Yesterday at lunch, I was reading Ernest Hemingway's "A clean, well-lighted place," when I began to think that if the story had been set in Italy rather than in Spain, the ending could have been much more upbeat. In Spain, bars were about the only place open late at night, whereas in Italy bars are also coffee shops, so the old man and the old waiter could have shared a congenial espresso at the end of the story rather than going home to their respective lonelinesses. I know, I know, that's completely misunderstanding the point of the story--which is to affirm the "nada-ness" of life. Whereas "the coffeehouse is the ideal place, as Viennese wit Alfred Poger once put it, for people who want to be alone but need company for it."
I love coffee shops. If I'm not mistaken, my generation has seen a shift in how we live our social lives. Instead of a woman cooking for most of the day to serve a fancy dinner that night, we now meet at Naked Bean, French Press, or Brewed Awakenings. Now, our social lives employ people--people who need jobs, and our weekends are our own, something we very much need in a time when jobs take more time than they do and 24/7 availability is expected.
I like eavesdropping in coffee shops, capturing snapshots of other people's lives. Bill and I breakfast out on Saturday morning, where we make up the week's menus and grocery lists before we do the shopping. There's a group of about six that meets most weekends and talks respectfully and quietly about scrabble words, resources for families with a member who has Alzheimers, house renovations, vacations to Hawaii, the challenges of 'instant families.' They give you the rich flavour of the human family--its curiosities and its challenges.
Coffee houses have a long history. Jurgen Habermas lists coffee houses--along with the penny post and the novel--for The Structural Transformation of the Public Sphere, as he titled his study. Coffee houses offered reputable places for people, mostly men, to come together and talk about politics and ideas, and in that setting they created a current of thought and opinion robust enough to wrest the public sphere from the exclusive purview of the British aristocracy. Bach, in an attempt to raise his stock and convince audiences he was still in style, wrote a cantata about coffee whose translated title is "Be still. Stop chattering"--the closest thing to an opera--the most popular genre of his later years--he ever composed. It was written for the Collegium Musicum, a group that played in Zimmermann's Coffee House--one of Bach's own haunts. Aria's father is concerned that she is addicted to coffee, but she sees it differently:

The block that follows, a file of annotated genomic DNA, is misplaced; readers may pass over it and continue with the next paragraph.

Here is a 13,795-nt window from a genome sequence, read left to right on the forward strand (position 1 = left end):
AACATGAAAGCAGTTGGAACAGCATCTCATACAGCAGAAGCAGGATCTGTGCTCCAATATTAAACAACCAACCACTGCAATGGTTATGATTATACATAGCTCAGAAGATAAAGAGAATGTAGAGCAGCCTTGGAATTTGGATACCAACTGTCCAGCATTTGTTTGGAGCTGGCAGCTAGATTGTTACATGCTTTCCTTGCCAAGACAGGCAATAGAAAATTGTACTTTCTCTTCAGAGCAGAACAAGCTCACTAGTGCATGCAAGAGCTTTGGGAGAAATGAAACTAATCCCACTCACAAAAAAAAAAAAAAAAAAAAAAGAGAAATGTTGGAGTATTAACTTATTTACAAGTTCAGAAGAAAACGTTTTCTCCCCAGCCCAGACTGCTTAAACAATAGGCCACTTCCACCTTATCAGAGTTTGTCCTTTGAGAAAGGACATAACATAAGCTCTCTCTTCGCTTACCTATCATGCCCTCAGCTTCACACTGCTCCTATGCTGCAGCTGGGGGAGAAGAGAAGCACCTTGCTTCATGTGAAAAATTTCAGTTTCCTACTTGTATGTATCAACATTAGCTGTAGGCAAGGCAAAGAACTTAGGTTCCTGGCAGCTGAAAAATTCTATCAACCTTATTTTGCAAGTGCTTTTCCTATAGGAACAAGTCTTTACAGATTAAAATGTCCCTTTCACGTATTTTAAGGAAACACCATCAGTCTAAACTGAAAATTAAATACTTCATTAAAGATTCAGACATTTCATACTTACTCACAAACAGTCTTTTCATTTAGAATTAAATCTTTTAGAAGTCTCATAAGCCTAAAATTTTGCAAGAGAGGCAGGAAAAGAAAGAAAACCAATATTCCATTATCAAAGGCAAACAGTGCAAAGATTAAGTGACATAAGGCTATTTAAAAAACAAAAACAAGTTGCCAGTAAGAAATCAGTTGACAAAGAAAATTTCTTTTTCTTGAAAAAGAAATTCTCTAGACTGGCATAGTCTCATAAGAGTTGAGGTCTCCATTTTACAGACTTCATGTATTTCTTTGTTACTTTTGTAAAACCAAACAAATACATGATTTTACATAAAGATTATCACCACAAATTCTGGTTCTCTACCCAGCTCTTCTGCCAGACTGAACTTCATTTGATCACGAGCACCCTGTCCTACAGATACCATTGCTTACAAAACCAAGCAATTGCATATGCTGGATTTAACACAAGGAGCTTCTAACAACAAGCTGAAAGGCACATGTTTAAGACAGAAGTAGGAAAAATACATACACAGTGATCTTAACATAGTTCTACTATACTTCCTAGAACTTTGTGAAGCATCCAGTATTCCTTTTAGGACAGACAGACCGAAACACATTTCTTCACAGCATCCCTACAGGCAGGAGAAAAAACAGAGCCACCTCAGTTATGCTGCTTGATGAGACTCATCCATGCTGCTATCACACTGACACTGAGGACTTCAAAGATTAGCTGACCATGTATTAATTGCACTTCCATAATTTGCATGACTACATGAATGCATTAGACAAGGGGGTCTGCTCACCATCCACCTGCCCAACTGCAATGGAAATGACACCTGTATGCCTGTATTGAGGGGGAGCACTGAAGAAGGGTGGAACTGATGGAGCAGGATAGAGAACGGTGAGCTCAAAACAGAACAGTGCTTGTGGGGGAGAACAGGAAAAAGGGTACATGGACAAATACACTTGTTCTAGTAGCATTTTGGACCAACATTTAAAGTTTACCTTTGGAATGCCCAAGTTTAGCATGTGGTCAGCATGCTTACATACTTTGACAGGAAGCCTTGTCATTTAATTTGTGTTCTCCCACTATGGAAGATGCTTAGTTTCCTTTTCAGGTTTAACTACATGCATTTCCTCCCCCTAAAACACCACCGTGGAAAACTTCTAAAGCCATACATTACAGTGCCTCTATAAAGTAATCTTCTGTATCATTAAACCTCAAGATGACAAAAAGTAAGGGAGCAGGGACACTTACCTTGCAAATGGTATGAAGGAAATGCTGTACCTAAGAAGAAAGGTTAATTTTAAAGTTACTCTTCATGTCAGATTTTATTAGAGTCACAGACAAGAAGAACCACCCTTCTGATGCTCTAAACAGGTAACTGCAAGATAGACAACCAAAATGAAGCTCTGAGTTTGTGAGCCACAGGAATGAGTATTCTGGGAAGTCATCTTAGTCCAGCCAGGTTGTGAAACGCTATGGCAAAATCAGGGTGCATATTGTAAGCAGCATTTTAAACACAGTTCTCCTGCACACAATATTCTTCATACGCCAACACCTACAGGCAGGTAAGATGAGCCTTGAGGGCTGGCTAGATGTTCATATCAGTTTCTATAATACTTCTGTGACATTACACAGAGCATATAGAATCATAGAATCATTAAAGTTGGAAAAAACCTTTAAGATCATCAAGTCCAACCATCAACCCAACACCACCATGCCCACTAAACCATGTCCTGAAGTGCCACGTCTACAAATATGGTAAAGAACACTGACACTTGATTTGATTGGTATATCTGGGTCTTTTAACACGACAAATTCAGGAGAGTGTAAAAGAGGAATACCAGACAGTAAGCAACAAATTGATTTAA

Father sir, but do not be so harsh!
If I couldn't, three times a day,
be allowed to drink my little cup of coffee,
in my anguish I will turn into
a shriveled-up roast goat.
Ah! How sweet coffee tastes,In a parallel plot line, Aria's father, Schlendrian, is trying to find his daughter a suitor. She tells each of her father's candidates that she won't marry anyone who will deprive her of her three cups a day, and through a series of attempts to manipulate suitors and father--father is afraid his daughter will refuse to marry--Aria not only finds a suitable husband, but has her right to three cups a day written into her marriage agreement.
more delicious than a thousand kisses,
milder than muscatel wine.
Coffee, I have to have coffee,
and, if someone wants to pamper me,
ah, then bring me coffee as a gift!
If you are old enough, you will remember the arrival of Starbucks. In 1983, a specialty coffee roaster from Seattle hired Howard Schultz and sent him to Italy. Milan, "a city the size of Philadelphia," supported 1500 espresso bars where the making of an espresso or a latte was partly theatre, and the drinking was accompanied by friendly conversations among neighbours. In his book on coffee, Uncommon Grounds, Mark Pendergrast records the insight that led to Starbucks--and to all the small coffee houses that rose up from its inspiration. Schultz thought they shouldn't simply sell well-roasted beans, but should create "community gathering places like those in Italy," "a third place beyond home work, an extension of people's front porch." (All my quotations come from Pendergrast's book.)